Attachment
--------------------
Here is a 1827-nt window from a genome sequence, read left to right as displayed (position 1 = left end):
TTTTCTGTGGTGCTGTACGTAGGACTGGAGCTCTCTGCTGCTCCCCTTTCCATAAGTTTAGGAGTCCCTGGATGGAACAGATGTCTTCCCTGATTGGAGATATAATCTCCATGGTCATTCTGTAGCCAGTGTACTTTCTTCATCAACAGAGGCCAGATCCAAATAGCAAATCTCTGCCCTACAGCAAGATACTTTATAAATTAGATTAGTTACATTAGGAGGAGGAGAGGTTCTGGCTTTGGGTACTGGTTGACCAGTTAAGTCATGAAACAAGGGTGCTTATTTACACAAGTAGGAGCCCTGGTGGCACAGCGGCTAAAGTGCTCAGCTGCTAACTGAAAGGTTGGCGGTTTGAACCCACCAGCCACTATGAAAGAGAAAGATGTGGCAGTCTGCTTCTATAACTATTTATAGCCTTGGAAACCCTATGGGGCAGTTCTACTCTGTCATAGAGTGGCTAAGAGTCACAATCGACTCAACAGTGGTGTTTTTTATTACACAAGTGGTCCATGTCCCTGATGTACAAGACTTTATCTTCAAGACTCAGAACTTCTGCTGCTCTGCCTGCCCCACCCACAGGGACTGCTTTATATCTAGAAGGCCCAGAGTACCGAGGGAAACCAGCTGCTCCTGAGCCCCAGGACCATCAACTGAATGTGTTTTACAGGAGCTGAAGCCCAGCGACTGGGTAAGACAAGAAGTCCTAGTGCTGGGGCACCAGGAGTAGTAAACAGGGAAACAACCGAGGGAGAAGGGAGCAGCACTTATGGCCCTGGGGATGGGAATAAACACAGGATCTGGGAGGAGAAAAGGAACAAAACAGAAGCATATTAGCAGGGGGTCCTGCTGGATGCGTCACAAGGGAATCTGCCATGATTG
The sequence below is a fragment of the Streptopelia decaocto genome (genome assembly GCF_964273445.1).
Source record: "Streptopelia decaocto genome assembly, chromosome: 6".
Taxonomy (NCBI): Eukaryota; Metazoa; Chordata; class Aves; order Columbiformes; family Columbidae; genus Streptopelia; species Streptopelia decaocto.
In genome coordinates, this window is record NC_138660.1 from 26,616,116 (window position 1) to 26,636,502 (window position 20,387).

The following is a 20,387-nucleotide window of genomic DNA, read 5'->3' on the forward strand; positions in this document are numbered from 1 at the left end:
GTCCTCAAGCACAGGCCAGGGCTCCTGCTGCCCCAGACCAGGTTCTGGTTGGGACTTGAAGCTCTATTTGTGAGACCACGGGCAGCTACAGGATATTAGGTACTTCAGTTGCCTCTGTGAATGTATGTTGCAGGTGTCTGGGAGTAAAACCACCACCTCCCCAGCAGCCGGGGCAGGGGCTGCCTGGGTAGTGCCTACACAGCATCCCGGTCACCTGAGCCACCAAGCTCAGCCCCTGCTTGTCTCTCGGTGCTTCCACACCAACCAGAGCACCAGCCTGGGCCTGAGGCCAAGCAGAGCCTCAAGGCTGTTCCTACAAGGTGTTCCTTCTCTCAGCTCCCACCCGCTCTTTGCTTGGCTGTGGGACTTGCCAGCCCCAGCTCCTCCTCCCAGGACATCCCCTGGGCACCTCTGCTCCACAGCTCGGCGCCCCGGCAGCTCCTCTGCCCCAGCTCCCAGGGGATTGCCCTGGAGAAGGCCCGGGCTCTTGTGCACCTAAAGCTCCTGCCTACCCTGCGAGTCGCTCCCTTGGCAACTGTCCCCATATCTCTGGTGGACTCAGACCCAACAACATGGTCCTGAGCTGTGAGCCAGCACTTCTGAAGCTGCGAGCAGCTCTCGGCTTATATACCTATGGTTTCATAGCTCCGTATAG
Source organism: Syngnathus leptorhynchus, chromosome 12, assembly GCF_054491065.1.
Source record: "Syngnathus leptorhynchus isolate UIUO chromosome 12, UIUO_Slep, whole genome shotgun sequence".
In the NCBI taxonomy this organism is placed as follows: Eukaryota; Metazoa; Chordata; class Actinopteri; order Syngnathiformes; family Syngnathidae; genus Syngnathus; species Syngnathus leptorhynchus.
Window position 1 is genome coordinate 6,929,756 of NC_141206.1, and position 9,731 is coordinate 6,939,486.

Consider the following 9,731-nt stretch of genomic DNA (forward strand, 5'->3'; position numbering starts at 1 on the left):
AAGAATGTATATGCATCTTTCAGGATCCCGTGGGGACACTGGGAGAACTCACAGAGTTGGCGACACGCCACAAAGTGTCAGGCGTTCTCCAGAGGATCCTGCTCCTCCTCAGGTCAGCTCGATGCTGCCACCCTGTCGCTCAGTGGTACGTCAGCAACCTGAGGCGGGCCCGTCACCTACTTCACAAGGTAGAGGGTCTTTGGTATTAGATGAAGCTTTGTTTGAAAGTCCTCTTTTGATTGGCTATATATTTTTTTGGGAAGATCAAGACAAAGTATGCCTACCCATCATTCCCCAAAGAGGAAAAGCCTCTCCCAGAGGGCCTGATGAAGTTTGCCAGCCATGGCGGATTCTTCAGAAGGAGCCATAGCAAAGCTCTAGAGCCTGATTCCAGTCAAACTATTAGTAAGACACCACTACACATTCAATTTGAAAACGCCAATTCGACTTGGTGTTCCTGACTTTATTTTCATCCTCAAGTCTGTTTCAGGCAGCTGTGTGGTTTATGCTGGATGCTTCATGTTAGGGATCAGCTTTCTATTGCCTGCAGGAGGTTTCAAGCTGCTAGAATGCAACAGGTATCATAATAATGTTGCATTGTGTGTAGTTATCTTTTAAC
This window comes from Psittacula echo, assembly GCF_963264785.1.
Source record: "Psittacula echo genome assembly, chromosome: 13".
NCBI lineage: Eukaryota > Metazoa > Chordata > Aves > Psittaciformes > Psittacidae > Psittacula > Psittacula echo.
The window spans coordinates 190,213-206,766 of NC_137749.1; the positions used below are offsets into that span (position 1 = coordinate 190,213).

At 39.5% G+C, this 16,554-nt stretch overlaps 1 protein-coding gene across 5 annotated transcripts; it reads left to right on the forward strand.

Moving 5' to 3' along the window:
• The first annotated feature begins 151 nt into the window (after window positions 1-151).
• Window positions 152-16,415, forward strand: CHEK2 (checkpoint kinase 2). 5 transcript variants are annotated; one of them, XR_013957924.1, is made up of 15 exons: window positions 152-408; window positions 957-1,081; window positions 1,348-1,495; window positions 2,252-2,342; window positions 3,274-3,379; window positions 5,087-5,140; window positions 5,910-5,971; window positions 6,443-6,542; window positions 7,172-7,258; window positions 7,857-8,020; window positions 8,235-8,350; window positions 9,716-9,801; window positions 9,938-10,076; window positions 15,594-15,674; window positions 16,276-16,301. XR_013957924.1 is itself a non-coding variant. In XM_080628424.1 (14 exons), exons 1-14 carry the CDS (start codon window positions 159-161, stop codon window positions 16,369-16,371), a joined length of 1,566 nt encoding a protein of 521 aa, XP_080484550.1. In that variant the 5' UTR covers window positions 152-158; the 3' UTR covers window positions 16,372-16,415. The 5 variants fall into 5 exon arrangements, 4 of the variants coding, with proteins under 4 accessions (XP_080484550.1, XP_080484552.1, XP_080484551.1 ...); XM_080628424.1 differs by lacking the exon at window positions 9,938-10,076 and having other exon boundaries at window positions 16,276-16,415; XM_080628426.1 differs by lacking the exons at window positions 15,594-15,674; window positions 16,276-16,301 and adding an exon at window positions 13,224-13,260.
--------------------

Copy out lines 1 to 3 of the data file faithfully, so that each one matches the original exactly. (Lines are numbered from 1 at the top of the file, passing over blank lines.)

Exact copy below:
Here is a 1827-nt window from a genome sequence, read left to right as displayed (position 1 = left end):
TTTTCTGTGGTGCTGTACGTAGGACTGGAGCTCTCTGCTGCTCCCCTTTCCATAAGTTTAGGAGTCCCTGGATGGAACAGATGTCTTCCCTGATTGGAGATATAATCTCCATGGTCATTCTGTAGCCAGTGTACTTTCTTCATCAACAGAGGCCAGATCCAAATAGCAAATCTCTGCCCTACAGCAAGATACTTTATAAATTAGATTAGTTACATTAGGAGGAGGAGAGGTTCTGGCTTTGGGTACTGGTTGACCAGTTAAGTCATGAAACAAGGGTGCTTATTTACACAAGTAGGAGCCCTGGTGGCACAGCGGCTAAAGTGCTCAGCTGCTAACTGAAAGGTTGGCGGTTTGAACCCACCAGCCACTATGAAAGAGAAAGATGTGGCAGTCTGCTTCTATAACTATTTATAGCCTTGGAAACCCTATGGGGCAGTTCTACTCTGTCATAGAGTGGCTAAGAGTCACAATCGACTCAACAGTGGTGTTTTTTATTACACAAGTGGTCCATGTCCCTGATGTACAAGACTTTATCTTCAAGACTCAGAACTTCTGCTGCTCTGCCTGCCCCACCCACAGGGACTGCTTTATATCTAGAAGGCCCAGAGTACCGAGGGAAACCAGCTGCTCCTGAGCCCCAGGACCATCAACTGAATGTGTTTTACAGGAGCTGAAGCCCAGCGACTGGGTAAGACAAGAAGTCCTAGTGCTGGGGCACCAGGAGTAGTAAACAGGGAAACAACCGAGGGAGAAGGGAGCAGCACTTATGGCCCTGGGGATGGGAATAAACACAGGATCTGGGAGGAGAAAAGGAACAAAACAGAAGCATATTAGCAGGGGGTCCTGCTGGATGCGTCACAAGGGAATCTGCCATGATTG
The sequence below is a fragment of the Streptopelia decaocto genome (genome assembly GCF_964273445.1).